The Committee agreed on 27 July 2010 to hold an inquiry into scientific advice and evidence in emergencies.
Sound scientific advice and evidence often play a crucial part in national emergencies. Following recent high profile emergencies such as the swine flu pandemic and the Icelandic volcanic ash eruptions, the new Science and Technology Committee has today announced its first inquiry, examining the Government’s use of scientific advice and evidence in emergency situations.
The terms of reference for this inquiry are outlined below, and the Committee invites written submissions on these issues by Tuesday 14 September.
The inquiry will examine four case studies: (i) the swine flu pandemic in 2009, (ii) the Icelandic volcanic ash eruptions in 2010, and the potential emergency situations that (iii) solar storms and (iv) cyber attacks could cause. In relation to these case studies, the Committee is seeking views on the following:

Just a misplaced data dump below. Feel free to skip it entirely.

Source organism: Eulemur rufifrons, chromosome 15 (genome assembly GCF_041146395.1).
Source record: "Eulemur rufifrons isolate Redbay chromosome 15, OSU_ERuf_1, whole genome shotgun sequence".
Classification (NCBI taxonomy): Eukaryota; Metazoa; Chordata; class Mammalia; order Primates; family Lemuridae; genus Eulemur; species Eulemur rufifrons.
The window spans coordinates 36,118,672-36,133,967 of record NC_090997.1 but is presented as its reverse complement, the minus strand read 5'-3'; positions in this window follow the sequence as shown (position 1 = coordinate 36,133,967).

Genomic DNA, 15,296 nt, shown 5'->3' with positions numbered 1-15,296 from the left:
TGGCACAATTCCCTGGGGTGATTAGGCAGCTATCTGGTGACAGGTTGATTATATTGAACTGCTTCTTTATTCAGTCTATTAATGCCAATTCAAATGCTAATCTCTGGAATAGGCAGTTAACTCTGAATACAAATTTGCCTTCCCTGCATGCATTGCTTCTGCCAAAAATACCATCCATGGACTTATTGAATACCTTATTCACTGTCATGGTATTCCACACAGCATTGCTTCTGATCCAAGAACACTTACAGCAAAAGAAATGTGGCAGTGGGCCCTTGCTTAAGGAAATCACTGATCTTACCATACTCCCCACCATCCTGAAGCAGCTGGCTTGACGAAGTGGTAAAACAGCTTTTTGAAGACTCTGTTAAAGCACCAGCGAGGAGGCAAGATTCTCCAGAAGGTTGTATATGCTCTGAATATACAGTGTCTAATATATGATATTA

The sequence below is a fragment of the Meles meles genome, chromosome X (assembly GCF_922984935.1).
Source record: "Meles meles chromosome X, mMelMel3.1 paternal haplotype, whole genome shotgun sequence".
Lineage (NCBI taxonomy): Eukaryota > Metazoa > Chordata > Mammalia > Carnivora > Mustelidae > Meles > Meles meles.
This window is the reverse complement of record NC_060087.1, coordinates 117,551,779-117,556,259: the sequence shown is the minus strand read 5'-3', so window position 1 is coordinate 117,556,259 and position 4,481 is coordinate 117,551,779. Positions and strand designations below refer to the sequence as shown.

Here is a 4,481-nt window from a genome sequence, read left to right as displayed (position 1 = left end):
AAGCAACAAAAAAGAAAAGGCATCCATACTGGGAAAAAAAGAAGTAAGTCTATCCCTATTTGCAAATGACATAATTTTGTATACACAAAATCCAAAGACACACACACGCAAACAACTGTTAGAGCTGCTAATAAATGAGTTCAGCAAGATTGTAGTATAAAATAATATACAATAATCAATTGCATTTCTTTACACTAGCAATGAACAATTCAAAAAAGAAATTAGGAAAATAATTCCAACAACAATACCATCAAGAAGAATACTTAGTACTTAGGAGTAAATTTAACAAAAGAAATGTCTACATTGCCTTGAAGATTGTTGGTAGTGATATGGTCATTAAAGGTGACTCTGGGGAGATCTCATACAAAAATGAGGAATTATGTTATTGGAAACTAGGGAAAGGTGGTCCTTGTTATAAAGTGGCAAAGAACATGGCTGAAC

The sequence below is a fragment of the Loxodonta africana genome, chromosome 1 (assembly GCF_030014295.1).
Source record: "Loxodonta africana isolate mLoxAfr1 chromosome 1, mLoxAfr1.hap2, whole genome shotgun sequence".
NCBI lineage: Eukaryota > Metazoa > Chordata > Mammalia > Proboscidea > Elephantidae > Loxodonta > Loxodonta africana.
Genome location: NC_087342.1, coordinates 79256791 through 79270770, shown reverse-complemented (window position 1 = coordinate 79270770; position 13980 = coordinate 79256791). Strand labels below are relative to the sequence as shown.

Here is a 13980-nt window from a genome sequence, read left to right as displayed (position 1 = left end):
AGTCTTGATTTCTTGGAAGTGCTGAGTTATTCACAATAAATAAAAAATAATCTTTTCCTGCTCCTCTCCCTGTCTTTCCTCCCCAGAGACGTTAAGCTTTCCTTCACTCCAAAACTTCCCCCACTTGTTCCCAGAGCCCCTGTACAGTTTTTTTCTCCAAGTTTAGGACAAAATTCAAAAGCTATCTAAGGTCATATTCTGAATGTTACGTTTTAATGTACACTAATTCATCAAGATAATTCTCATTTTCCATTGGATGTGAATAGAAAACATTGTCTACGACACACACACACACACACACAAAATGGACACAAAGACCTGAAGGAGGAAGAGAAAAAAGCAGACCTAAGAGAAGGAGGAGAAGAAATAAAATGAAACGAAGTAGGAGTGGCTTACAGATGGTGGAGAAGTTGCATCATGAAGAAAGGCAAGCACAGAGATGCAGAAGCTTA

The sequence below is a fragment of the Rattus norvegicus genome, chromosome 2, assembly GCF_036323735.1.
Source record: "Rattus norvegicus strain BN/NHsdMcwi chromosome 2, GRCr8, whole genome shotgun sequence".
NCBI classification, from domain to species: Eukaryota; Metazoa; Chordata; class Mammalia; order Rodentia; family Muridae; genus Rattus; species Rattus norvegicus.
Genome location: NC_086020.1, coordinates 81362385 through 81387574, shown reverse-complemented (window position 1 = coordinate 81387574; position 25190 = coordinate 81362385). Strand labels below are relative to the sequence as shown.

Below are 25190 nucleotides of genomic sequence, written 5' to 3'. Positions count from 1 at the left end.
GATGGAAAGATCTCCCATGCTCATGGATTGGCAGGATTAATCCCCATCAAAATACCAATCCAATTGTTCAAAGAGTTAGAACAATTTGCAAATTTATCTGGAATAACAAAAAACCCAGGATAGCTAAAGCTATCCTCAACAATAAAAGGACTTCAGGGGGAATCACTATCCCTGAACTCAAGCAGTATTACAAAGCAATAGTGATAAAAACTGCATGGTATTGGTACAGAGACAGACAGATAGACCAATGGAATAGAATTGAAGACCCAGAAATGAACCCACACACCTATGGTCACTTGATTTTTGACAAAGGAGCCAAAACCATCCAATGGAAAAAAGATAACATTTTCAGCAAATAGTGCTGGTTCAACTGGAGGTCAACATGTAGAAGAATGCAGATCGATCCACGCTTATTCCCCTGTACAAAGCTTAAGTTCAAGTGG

- What are the potential hazards and risks and how were they identified? How prepared is/was the Government for the emergency?
- How does/did the Government use scientific advice and evidence to identify, prepare for and react to an emergency?
- What are the obstacles to obtaining reliable, timely scientific advice and evidence to inform policy decisions in emergencies? Has the Government sufficient powers and resources to overcome the obstacles? For case studies (i) and (ii) was there sufficient and timely scientific evidence to inform policy decisions?
- How effective is the strategic coordination between Government departments, public bodies, private bodies, sources of scientific advice and the research base in preparing for and reacting to emergencies?
- How important is international coordination and how could it be strengthened?
A copy of the submission should be sent by e-mail to email@example.com and marked "emergencies". An additional paper copy should be sent to:
Science and Technology Committee
House of Commons
London SW1P 3JA